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Nudging and Boosting: Steering or Empowering Good Decisions
Philosophy and History, KTH, School of Architecture and the Built Environment (ABE), Philosophy and History of Technology, Philosophy.
2017 (English)In: Perspectives on Psychological Science, ISSN 1745-6916, E-ISSN 1745-6924, Vol. 12, no 6, p. 973-986Article in journal (Refereed) Published
Abstract [en]

In recent years, policy makers worldwide have begun to acknowledge the potential value of insights from psychology and behavioral economics into how people make decisions. These insights can inform the design of nonregulatory and nonmonetary policy interventionsas well as more traditional fiscal and coercive measures. To date, much of the discussion of behaviorally informed approaches has emphasized "nudges," that is, interventions designed to steer people in a particular direction while preserving their freedom of choice. Yet behavioral science also provides support for a distinct kind of nonfiscal and noncoercive intervention, namely, 'boosts." The objective of boosts is to foster people's competence to make their own choicesthat is, to exercise their own choices-that is to, excrecise agency. Building on this distinction, we further elaborate on how boosts are conceptually distinct from nudges: The two kinds of interventions differ with respect to (a) their immediate intervention targets, (b) their roots in different research programs, (c) the causal pathways through which they affect behavior, (d) their assumptions about human cognitive architecture, (e) the reversibility of their effects, (f) their programmatic ambitions, and (g) their normative implications. We discuss each of these dimensions, provide an initial taxonomy of boosts, and address some possible misconceptions.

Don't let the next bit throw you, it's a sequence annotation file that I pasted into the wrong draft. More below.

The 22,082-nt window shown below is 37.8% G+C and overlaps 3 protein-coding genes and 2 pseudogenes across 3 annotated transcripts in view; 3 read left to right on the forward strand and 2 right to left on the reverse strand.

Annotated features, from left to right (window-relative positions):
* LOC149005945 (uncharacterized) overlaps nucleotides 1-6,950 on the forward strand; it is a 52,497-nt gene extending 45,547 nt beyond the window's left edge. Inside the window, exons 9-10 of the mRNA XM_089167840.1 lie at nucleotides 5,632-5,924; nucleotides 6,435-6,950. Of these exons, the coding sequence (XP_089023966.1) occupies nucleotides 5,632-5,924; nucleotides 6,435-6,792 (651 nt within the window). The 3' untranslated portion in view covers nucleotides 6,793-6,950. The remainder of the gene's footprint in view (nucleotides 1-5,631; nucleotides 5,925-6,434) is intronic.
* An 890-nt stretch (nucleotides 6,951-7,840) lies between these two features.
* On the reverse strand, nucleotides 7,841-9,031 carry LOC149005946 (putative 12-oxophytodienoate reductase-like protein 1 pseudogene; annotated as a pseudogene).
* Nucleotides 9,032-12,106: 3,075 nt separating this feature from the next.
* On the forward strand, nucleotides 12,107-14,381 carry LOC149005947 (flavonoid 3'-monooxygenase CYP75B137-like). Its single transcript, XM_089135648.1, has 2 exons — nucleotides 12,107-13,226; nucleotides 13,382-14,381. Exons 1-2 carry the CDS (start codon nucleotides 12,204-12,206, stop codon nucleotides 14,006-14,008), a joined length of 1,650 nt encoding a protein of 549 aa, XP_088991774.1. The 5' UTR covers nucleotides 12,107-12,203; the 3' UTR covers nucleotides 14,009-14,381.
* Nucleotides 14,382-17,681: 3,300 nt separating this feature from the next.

Place, publisher, year, edition, pages
Sage Publications, 2017. Vol. 12, no 6, p. 973-986
Keywords [en]
boost, nudge, choice architecture, education, public policy, autonomy, welfare
National Category
Psychology
Identifiers
URN: urn:nbn:se:kth:diva-219337DOI: 10.1177/1745691617702496ISI: 000415840500003PubMedID: 28792862Scopus ID: 2-s2.0-85034430753OAI: oai:DiVA.org:kth-219337DiVA, id: diva2:1162390
Note

QC 20171204

Available from: 2017-12-04 Created: 2017-12-04 Last updated: 2017-12-07Bibliographically approved

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CiteExportLink to record
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